I wish that I spoke Czech.  I really do.  I’m tired already of going into stores and nodding and smiling as the cashier chats away, until the inevitable awkward moment when they say something that is clearly a question and I have to mumble, “Um…Nemluvím česky.”  Sorry, I don’t speak Czech. CIMG0727

After that, everyone is still nice to me, but it’s not quite the same.  There’s a deep-seated pride and nationalism that comes along with being Czech, and if you’re not Czech then…well, you’re just not.

I’ve been in the city for two weeks now, and I’m only just beginning to find my way around.  And really, by “find my way around” I mean “be able to get from my office to the grocery store/metro stop/falafel stand.”  Which is a lie anyway, because even though I’ve seen the falafel stand on numerous occasions, I’m incapable of finding it when I actually want to eat.  The streets here are all cobblestone, and there are still dozens of fearless Czech women who walk everywhere in heels.  I twisted my ankle this morning wearing my sandals.  You can get lost down the streets and walk in circles before you realize what you’re doing.

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The part of Prague where I live, Vinohrady, is beautiful.  The closest thing I can think of to compare it to (not in terms of looks, but in terms of atmosphere) is Lincoln Park in Chicago.  There are tons of restaurants and cafes around, and a large number of expats.  The apartment buildings are all huge and grand, with balconies and plaster embellishments on the outside.  I live directly across the street from a big park, and at the top of the hill you can see over the entire city, all the way to the castle on the other side of the river.  Every evening, the west side of the park fills up with people who just sit on the grass to watch the sun set over the city.  They read or talk or play with their dogs, but everyone is happy just to be outside.HPIM2069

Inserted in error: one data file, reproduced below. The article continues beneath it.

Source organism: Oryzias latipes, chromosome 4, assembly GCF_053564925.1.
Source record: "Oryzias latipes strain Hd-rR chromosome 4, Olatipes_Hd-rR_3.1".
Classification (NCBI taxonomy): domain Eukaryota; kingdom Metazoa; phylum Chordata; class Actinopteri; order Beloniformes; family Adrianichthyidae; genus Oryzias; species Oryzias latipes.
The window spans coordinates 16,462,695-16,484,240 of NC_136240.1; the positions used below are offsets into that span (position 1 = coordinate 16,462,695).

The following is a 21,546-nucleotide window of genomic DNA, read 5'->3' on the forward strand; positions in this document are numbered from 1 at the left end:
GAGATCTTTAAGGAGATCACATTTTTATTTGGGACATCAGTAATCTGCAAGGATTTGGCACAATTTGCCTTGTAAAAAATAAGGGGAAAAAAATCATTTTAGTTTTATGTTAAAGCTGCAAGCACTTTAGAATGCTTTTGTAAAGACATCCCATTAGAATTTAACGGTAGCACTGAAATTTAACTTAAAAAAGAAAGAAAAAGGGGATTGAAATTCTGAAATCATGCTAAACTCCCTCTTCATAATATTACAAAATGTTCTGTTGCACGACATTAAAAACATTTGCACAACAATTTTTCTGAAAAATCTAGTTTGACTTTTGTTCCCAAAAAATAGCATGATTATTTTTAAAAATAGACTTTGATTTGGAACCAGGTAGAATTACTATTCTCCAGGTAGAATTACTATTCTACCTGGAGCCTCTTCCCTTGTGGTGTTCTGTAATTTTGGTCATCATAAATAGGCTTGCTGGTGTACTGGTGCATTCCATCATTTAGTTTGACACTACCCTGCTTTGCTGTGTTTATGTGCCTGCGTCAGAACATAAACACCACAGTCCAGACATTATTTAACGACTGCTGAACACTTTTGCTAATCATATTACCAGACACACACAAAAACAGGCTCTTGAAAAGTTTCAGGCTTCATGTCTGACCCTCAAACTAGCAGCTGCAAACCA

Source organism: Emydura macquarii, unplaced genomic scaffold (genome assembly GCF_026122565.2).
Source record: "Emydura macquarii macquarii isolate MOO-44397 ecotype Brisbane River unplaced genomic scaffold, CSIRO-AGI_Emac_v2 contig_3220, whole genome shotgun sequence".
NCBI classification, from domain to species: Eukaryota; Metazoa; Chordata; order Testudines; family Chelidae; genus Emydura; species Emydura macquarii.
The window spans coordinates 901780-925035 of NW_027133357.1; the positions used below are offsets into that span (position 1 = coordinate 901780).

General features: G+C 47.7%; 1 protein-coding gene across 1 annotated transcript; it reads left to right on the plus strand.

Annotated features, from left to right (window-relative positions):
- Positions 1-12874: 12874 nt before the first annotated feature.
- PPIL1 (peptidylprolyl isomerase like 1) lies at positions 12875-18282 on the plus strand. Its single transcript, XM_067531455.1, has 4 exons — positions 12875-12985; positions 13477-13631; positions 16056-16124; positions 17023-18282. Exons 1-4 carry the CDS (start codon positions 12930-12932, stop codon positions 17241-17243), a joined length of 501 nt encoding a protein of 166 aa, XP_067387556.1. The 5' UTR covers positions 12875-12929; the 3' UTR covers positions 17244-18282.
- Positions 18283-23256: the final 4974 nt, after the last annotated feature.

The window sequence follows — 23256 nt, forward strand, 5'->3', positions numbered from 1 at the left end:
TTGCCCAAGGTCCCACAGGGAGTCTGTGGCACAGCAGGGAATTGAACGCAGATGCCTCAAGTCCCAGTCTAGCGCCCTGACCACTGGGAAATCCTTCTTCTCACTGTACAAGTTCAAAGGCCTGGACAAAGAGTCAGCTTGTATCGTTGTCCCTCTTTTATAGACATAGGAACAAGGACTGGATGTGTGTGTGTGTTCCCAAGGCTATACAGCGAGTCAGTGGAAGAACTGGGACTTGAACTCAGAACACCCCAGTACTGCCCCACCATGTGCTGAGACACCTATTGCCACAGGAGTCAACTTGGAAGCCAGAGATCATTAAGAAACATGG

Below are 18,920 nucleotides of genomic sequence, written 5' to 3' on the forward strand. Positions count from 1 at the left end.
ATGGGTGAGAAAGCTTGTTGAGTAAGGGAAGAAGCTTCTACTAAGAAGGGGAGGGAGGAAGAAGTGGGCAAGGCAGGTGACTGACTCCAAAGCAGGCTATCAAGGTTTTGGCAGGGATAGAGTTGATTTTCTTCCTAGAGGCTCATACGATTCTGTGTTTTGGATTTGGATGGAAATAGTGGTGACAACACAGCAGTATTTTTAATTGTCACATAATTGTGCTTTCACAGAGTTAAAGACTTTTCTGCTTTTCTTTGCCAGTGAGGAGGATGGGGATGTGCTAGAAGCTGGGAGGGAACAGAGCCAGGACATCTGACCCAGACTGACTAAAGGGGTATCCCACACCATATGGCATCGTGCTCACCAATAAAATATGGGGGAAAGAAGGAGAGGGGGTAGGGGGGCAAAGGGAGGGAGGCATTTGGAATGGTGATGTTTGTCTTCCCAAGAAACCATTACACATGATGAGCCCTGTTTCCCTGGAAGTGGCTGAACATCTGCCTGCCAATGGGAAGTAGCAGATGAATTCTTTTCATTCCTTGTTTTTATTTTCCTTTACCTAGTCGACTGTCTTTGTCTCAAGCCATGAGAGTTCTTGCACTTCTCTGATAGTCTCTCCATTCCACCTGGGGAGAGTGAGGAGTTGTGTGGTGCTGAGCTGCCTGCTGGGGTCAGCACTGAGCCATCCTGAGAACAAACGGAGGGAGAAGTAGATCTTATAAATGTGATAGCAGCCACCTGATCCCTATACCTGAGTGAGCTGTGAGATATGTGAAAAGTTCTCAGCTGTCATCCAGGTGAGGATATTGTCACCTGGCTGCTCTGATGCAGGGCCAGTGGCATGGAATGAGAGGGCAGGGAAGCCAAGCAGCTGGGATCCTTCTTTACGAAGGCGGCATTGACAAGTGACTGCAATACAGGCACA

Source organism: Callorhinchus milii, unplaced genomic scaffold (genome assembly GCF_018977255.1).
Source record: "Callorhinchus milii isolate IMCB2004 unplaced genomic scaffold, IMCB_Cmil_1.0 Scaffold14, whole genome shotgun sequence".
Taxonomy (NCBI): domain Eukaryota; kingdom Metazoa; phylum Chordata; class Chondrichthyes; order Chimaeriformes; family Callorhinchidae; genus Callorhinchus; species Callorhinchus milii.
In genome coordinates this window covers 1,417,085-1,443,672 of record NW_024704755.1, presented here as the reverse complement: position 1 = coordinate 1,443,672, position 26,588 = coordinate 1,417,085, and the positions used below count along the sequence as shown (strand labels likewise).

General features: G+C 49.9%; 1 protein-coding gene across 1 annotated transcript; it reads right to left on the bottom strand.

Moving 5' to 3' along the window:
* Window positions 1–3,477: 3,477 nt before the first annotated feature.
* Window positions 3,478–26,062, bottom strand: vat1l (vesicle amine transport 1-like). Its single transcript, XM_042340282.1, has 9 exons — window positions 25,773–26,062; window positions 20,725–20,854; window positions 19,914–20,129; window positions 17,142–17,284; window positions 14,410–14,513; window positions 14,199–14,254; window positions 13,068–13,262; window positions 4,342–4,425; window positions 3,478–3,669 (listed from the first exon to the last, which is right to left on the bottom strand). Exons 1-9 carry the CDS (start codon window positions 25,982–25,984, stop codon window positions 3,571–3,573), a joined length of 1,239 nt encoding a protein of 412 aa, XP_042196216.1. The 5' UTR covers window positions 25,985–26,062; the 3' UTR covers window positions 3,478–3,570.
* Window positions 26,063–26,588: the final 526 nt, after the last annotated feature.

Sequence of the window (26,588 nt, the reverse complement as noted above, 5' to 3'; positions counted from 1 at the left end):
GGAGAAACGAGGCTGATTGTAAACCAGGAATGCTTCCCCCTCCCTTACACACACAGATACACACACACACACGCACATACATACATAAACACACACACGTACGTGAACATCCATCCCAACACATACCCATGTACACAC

My roommate has a dog, Aatu, who I use as an excuse to spend more time in the park.  He and I go for long walks so that I can get more familiar with my new neighborhood.  The thing about being here is that despite the language barrier and the sudden loss of a support system (that being college), I haven’t been lonely here yet.  Not like I was when I lived in New York, anyway.  I’m actually looking forward to being here for a year, when I thought that I would have to resign myself to it.  Despite not speaking Czech, and constantly getting lost, and accidentally buying sour cream instead of yogurt, I don’t think about the time passing here at all.  Hopefully that’s a good thing.

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